A hard but mediocre cop is assigned to escort a prostitute into custody from Las Vegas to Phoenix, so that she can testify in a mob trial. But a lot of people are literally betting that they won't make it into town alive.
Nun Sara is on the run in Mexico and is saved from cowboys by Hogan, who is preparing for a future mission to capture a French fort. The pair become good friends, but Sara never does tell him the true reason behind her being outlawed.
As the film opens on an Oklahoma farm during the depression, two simultaneous visitors literally hit the Wagoneer home: a ruinous dust storm and a convertible crazily driven by Red, the ... See full summary »
Josey Wales makes his way west after the Civil War, determined to live a useful and helpful life. He joins up with a group of settlers who need the protection that a man as tough and experienced as he is can provide. Unfortunately, the past has a way of catching up with you, and Josey is a wanted man. Written by
Murray Chapman <firstname.lastname@example.org>
Horse Wranglers: This movie contains some of the most wild horse scenes ever recorded and kept in a movie. Two scenes in particular: 1) At the beginning of the cabin shoot out, a horse jumps the stream, and doesn't stick his landing. As a result, you watch him skate on his front legs for at least 20 to 30 feet. Wonderful to see it caught on tape. 2) About 3 minutes later, one of the women shoot at 3 guys on the side of the hill, knocking people off their mounts. The people, and the horses slide downhill and don't stop until they hit the bottom. Again, great that this was left in the film. See more »
When Josey is chasing Redlegs from the final battle the camera is filming from overhead and the two pass two Hereford (or white faced cattle). They must have belonged to a modern local rancher since earlier in the film the settlers brought only longhorn cattle (about half a dozen head) with them. See more »
Clint Eastwood has directed, played in or starred in a lot of westerns. We all have our favorites and this my favorite Eastwood western, along with the more set-in-modern-day western, "Bronco Billy." (The latter is really a drama more than a western.)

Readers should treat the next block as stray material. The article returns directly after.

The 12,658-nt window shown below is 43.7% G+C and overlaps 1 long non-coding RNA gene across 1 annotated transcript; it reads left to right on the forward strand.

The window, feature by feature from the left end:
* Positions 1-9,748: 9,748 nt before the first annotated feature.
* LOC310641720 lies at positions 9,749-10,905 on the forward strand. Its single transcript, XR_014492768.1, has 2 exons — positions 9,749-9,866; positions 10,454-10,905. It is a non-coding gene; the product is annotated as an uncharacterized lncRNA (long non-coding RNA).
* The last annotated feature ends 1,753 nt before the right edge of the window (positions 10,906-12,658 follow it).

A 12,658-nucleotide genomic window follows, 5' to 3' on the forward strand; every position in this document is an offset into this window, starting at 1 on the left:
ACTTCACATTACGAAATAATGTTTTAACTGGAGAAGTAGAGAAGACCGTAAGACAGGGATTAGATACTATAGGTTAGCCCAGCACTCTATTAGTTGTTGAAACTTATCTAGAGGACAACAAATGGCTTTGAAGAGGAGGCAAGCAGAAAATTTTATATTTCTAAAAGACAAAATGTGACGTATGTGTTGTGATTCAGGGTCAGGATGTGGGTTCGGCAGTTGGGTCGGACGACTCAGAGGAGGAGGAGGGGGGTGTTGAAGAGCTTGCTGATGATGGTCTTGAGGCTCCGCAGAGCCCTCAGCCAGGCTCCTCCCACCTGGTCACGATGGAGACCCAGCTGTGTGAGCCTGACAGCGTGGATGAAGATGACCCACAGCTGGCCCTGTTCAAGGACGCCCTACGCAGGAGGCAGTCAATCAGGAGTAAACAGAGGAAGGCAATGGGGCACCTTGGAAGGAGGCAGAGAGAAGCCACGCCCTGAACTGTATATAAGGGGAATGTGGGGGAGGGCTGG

This is simply an extremely entertaining story with two lead characters
played by Eastwood and Chief Dan George - who were fascinating to
watch. Also, as in most westerns, I enjoyed the good photography and was surprised, considering the year of release, that the language was pretty tame.
George has always been a favorite Native American actor for many people. He gets choice roles playing likable guys, and "Lone Watie" character here is no exception. Eastwood, as " Josey Wales," reverts successfully back to his "Man with no name" persona: you know, the strong silent and somewhat mean type. He's a lot like the characters John Wayne played late in his career. He best portrays this with scenes like the one in which he spits tobacco on his dog!
In addition, there are some solid actors in minor roles, people like John Vernon, Sondra Locke and Bill McKinney, Will Sampson, Sheb Wooley and Sam Bottoms, among others. I was surprised Locke, Eastwood's girlfriend or wife at the time, didn't have a bigger role. With her youthful looks and great big eyes, she looked prettier than I've ever seen her, although she never was a glamor girl or got many good parts.
At 136 minutes, this is a bit long but it never drags. This is one of the very few movies I ever watched twice within two weeks and enjoyed it immensely both times....and each time since.
59 of 74 people found this review helpful.
Was this review helpful to you?